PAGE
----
What we have to offer

Growing up, most of us were taught to focus on our strengths. It was said that everyone had something to offer, and once we discovered what it was, the task of our lives would be finding ways to offer it.

Several corollaries flowed from that general principle. For example, we were encouraged not to "air our dirty laundry in public." Choosing not to share our lowest moments openly when there is no need to do so was not considered dishonest but discreet, and prudence was rightly celebrated as a virtue. Similarly, when applying to educational institutions and employers, the recommended approach was summed up by the instruction to "put your best foot forward." That is, to emphasize all our positive qualities and minimize any negatives.

On the surface, it all sounds like good advice. But following it in our professional and social lives has spilled over into how many of us conduct our spiritual lives. There's a time to dress up and present ourselves in the best way we can. But that's not how we ought to approach God. Our tendency to do so has kept many of us from growing in our relationship with him. Treating a divine encounter like a job application is certainly counterproductive, but many of us do it anyway without even realizing it. We may be sincere in our desire to give God our best. But that kind of thinking can prompt us to hold back our brokenness from the only one who knows how to make good use of it. It's like going to a doctor and telling him we feel great when we don't.

We know that honesty and intimacy go together. That we shouldn't present ourselves better -- or worse -- than we actually are. But that can be tricky because, most of the time, we don't see ourselves or others the way God does -- the way we really are. As a result, we end up presenting an image of ourselves rather than truly giving ourselves. The box may be beautifully wrapped, but there's nothing inside.

When we look at the messes we've made or the messes we are, we might be tempted to conclude that we have little or nothing to offer God. That is not the case. We are more than what we have done or failed to do. We are also more than what has been done to us. The suffering we have borne and even the suffering we have caused -- all of this can be offered to God. Every bit of it can be united with the sacrifice of Christ Jesus on the cross of Calvary.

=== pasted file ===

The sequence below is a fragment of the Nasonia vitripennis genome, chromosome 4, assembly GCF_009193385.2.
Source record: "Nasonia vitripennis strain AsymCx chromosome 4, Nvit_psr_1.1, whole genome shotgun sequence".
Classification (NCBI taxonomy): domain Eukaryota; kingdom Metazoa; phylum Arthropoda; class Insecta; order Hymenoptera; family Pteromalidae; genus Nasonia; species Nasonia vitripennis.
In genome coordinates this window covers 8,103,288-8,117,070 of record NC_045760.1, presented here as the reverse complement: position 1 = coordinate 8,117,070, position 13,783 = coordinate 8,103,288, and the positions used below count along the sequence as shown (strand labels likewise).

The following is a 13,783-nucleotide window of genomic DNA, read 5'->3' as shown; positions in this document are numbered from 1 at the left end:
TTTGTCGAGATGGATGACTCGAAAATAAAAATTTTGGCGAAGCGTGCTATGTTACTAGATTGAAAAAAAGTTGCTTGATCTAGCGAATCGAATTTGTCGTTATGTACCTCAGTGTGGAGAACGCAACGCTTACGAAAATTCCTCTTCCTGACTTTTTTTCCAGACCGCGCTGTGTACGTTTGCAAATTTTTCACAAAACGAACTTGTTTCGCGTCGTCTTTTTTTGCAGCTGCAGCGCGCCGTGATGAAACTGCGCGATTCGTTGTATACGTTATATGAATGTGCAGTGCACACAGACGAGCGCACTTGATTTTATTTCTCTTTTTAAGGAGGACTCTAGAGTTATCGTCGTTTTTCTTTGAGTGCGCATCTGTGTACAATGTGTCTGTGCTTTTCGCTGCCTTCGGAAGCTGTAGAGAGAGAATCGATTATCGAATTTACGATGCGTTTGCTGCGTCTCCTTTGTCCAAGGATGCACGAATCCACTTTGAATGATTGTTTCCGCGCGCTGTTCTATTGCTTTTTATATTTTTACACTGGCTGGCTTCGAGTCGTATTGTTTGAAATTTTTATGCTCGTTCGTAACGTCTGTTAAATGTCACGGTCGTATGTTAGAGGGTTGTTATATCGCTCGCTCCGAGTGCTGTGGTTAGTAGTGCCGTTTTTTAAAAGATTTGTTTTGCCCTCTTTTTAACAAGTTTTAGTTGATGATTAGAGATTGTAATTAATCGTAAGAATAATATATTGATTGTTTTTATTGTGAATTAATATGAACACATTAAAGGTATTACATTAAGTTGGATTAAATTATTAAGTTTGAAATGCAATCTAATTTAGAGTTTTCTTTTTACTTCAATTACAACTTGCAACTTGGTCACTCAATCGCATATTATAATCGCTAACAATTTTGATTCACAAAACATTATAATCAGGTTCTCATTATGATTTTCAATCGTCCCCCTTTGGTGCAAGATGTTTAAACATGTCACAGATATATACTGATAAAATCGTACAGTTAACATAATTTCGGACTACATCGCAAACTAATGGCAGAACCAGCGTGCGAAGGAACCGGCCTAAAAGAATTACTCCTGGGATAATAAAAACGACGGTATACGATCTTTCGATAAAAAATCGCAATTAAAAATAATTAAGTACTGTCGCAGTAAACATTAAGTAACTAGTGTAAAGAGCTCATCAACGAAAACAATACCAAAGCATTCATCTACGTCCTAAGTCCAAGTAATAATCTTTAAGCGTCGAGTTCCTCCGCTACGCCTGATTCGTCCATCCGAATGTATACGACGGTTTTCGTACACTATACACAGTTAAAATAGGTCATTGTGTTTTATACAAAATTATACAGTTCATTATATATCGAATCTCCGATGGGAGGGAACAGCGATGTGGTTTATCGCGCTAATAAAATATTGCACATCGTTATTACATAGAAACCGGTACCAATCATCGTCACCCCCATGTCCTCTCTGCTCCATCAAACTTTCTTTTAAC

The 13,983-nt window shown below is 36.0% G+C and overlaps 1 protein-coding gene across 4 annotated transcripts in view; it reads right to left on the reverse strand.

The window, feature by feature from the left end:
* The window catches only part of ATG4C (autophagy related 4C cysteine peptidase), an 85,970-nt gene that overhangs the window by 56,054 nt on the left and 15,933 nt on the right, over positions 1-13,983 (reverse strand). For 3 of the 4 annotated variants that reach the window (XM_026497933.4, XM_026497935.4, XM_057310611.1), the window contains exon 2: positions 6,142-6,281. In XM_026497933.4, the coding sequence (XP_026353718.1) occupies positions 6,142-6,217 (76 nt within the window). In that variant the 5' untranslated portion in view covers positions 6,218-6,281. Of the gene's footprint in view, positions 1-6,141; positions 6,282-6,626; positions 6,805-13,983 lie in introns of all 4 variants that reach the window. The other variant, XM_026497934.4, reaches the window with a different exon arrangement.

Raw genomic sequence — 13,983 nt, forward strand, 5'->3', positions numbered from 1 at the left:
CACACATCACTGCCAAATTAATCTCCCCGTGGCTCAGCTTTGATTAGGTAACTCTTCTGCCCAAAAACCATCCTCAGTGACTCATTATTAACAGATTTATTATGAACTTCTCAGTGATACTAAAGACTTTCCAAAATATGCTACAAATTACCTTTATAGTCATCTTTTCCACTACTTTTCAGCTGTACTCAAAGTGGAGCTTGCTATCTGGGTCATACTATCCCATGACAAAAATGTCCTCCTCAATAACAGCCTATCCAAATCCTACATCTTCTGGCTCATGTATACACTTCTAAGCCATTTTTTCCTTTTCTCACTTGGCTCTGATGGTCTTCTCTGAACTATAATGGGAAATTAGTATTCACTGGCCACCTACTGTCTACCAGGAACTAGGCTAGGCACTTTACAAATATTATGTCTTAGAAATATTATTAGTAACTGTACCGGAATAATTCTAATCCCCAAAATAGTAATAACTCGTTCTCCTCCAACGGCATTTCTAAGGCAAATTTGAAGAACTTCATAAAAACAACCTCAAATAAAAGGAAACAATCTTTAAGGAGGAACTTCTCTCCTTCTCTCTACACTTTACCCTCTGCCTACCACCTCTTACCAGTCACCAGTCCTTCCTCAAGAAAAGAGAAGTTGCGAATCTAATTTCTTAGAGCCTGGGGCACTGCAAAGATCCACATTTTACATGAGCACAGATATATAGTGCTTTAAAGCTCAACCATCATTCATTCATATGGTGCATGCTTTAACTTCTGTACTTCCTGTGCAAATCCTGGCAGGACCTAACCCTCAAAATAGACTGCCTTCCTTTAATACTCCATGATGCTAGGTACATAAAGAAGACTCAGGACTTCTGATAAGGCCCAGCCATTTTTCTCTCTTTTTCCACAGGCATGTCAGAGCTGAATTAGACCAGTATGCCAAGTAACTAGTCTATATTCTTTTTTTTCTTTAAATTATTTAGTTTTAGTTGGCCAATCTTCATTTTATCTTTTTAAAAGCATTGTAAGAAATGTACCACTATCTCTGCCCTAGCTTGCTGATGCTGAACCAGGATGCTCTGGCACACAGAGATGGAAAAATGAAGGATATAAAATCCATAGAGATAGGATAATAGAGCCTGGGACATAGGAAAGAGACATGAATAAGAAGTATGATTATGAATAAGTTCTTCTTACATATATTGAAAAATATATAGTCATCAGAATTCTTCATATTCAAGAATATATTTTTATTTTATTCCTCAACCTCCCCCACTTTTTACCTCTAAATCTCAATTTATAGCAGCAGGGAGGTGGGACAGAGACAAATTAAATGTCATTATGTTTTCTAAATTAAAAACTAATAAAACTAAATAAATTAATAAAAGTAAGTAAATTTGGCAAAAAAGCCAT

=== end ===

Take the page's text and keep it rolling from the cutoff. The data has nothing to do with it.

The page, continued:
And here's more good news. We can offer up an aspect of our lives at any time. There is no expiration date. I can still place on the altar all the things I could not offer when they were occurring, and I can do that now. My childhood wounds, my sins and selfishness, my greatest joys and achievements, all of it can be surrendered to grace. That is how both my best feet and my dirty laundry can become what God uses to save me.

As Lent approaches, we ought to consider what we have not yet offered to God. Almost all of us withhold something. Some of us are too lazy or stingy to give God our very best. Others of us struggle with the pride and fear that makes us refuse to give him our worst. But God accepts whatever we have to offer. He wants us all and he wants all of us. Not only our gifts but our limitations. Not only our victories but our failures. And not just our shining moments of virtue and sanctity but our ugliest sins. He does not want us to put our best foot forward with him. Rather, God wants us to trust in his merciful love for us and in the power of his sanctifying grace.

- Jaymie Stuart Wolfe is a Catholic convert, wife, and mother of eight. Inspired by the spirituality of St. Francis de Sales, she is an author, speaker, and musician, and provides freelance editorial services to numerous publishers and authors as the principal of One More Basket. Find Jaymie on Facebook or follow her on Twitter @YouFeedThem.